Kamal Hosen
Kamal Hosen
Geospatial Developer | Data Science | Python

Dec 29, 2022

An Introduction to Planetary Computer – Visualize IPCC CMIP6 Geospatial Data


What is Planetary Computer?

The Planetary Computer from Microsoft launched as a market competitor of Google Earth Engine to support sustainable decision making with the power of their cloud technologies. The computational power is one of the biggest challenge of working with large-scale geospatial datasets of environment to make a decision at global scale. The cloud computing together with AI technologies solves the complex problem of our earth fetching now.


The Planetary Computer includes petabytes of global environmental datasets such as Landsat, Sentinel, ASTER, ALOS, GOES-R, NAIP, IPCC CMIP6, and so on which is continuously increasing day to day. All of this public datasets are easily accessible with their intuitive STAC API. The API let’s their user to find and discover the data by simplifying the searching and querying across their data catalog. The Planetary Computer provides an integrated Jupyter Notebook development environment called Planetary Computer Hubs to scale the analysis of complex large geospatial datasets with their cloud computing power. They also provides an applications that built on top of the Planetary Computer Platform.


In this tutorial, I will show you how to access the global NASA NEX-GDDP-CMIP6 data, visualize this data in Planetary Computer Hub.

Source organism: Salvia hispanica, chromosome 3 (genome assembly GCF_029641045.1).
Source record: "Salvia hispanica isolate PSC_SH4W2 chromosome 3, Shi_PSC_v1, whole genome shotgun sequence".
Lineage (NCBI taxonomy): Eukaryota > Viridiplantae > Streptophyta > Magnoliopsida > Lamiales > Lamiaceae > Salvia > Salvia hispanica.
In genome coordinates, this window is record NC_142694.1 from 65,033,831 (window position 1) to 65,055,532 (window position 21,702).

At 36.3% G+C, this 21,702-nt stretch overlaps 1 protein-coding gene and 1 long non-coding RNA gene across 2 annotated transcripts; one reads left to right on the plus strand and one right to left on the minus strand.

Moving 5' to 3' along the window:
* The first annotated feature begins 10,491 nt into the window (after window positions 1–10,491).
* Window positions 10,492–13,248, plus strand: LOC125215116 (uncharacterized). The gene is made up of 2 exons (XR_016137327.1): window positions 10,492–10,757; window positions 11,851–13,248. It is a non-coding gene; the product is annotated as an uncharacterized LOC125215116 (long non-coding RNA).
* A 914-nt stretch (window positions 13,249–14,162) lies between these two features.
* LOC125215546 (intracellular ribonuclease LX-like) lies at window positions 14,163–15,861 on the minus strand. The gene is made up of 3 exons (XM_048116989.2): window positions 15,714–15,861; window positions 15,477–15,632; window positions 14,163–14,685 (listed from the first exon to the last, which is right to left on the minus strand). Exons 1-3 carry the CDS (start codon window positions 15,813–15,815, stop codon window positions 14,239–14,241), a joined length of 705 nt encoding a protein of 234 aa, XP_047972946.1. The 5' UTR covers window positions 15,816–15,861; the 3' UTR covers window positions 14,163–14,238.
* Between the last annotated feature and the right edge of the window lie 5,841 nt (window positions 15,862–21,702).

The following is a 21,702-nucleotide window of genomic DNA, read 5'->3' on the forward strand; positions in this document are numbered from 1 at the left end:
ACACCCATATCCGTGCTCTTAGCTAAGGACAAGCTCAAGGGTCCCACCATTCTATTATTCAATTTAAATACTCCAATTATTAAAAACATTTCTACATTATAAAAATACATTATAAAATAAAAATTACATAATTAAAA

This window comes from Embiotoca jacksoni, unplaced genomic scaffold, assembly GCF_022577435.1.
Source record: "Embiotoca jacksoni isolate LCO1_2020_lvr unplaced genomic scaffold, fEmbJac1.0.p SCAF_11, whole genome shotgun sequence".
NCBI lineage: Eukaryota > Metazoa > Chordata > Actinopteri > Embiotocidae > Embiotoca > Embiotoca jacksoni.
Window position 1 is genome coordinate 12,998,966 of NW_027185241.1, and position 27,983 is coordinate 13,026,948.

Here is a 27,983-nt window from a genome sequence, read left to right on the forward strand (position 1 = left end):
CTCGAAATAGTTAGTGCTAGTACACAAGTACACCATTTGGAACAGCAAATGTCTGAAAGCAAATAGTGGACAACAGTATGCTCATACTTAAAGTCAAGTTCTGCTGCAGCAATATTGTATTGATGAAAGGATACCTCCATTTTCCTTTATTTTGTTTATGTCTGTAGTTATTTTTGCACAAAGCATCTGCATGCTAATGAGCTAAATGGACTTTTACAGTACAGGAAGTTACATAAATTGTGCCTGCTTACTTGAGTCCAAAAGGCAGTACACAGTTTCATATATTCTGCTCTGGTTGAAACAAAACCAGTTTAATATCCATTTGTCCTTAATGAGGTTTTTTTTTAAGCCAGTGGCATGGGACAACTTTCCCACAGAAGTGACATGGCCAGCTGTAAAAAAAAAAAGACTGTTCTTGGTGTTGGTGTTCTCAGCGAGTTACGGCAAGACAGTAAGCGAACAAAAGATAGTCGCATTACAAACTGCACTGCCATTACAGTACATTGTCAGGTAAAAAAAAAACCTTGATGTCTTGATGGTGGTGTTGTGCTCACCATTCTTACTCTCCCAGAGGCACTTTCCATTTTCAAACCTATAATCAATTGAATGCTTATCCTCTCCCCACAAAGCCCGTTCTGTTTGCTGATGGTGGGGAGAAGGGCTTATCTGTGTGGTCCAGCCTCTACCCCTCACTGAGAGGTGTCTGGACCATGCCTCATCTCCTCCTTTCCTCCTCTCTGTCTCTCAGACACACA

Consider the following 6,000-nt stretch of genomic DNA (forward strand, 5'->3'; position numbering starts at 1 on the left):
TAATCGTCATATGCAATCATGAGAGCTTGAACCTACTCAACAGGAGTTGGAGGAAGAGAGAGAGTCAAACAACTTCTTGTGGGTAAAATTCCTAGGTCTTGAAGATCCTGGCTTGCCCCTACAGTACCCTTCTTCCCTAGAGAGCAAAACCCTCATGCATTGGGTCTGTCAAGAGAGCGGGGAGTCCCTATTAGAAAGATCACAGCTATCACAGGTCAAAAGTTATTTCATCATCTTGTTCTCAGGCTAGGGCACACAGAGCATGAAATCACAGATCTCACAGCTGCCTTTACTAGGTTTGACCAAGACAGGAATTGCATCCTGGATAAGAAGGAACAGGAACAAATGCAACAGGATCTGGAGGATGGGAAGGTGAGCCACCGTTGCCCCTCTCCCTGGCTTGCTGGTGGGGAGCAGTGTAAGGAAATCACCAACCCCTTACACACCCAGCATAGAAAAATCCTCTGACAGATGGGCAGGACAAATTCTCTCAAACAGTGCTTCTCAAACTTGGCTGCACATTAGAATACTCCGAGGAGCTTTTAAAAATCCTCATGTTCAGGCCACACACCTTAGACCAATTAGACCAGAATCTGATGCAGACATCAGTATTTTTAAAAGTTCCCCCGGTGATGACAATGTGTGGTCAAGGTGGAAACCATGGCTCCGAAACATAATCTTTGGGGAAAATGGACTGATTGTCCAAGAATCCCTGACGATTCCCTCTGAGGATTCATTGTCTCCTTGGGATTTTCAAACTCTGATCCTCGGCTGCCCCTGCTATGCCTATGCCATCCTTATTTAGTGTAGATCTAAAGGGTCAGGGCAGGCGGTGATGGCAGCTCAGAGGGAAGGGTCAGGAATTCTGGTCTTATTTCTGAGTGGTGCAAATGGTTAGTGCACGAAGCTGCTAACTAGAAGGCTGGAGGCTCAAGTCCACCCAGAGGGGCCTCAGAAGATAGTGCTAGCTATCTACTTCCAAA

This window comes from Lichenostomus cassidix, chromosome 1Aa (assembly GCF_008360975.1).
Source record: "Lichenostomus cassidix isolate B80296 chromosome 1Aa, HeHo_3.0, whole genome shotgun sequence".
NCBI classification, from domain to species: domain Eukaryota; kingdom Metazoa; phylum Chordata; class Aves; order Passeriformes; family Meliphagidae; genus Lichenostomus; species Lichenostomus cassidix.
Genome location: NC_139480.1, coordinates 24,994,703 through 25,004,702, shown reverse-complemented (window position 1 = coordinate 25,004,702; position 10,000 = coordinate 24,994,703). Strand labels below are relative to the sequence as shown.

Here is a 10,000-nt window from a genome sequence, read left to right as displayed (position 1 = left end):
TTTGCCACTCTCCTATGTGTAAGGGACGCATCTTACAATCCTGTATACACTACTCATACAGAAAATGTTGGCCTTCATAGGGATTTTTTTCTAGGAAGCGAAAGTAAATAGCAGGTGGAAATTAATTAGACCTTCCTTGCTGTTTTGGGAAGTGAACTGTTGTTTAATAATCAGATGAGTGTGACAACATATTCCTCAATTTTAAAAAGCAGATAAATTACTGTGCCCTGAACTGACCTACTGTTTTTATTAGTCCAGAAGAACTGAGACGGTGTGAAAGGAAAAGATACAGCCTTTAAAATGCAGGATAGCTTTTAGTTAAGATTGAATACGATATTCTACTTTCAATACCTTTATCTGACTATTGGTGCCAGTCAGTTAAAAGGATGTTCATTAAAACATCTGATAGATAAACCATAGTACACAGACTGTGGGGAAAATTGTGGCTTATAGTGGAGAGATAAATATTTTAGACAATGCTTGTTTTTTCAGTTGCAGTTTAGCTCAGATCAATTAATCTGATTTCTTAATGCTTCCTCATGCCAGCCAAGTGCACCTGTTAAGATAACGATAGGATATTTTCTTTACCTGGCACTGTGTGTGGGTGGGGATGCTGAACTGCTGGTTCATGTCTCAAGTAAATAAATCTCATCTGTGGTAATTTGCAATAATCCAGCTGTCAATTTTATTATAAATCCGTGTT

About Datasets

The NEX-GDDP-CMIP6 dataset offers global downscaled climate scenarios derived from the General Circulation Model (GCM) runs conducted under the Coupled Model Intercomparison Project Phase 6 (CMIP6) and across two of the four “Tier 1” greenhouse gas emissions scenarios known as Shared Socioeconomic Pathways (SSPs). The purpose of this dataset is to provide a set of global, high resolution, bias-corrected climate change projections that can be used to evaluate climate change impacts on processes that are sensitive to finer-scale climate gradients and the effects of local topography on climate conditions.


Step – 1: Import the required libraries

import planetary_computer
import xarray as xr
import fsspec
import pystac_client

Step – 2: Access the Planetary Computer data catalog using pystac-client

catalog = pystac_client.Client.open(

Step – 3: Get CMIP6 datasets from data catalog

collection = catalog.get_collection("nasa-nex-gddp-cmip6")

Step – 4: List all of CMIP6 models


There are 35 models available in the CMIP6 data.


Step – 4: Get the scenarios

The CMIP6 datasets is composed of various scenarios.

['historical', 'ssp245', 'ssp585']

The "historical" scenario covers the years 1950 - 2014 (inclusive). The "ssp245" and "ssp585" cover the years 2015 - 2100 (inclusive).


Step – 5: Get the variables

['hurs', 'huss', 'pr', 'rlds', 'rsds', 'sfcWind', 'tas', 'tasmax', 'tasmin']

Step – 6: Get specific data

search = catalog.search(
 query={"cmip6:model": {"eq": 'ACCESS-CM2'}},

items = search.get_all_items()

Step – 7: List of assets in a item

item = items[0]

Step – 8: Read data in xarray

df = xr.open_dataset(fsspec.open(item.assets["tasmax"].href).open())

Step – 9: Convert the longitude from 360 to 180

df.coords['lon'] = (df.coords['lon'] + 180) % 360 - 180
df = df.sortby(df.lon)

Step - 10: Plot and visualize data



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About Author
  • Kamal Hosen
  • Kamal Hosen
    Geospatial Developer | Data Science | Python

    A passionate geospatial developer and analyst whose core interest is developing geospatial products/services to support the decision-making process in climate change and disaster risk reduction, spatial planning process, natural resources management, and land management sectors. I love learning and working with open source technologies like Python, Django, LeafletJS, PostGIS, GeoServer, and Google Earth Engine.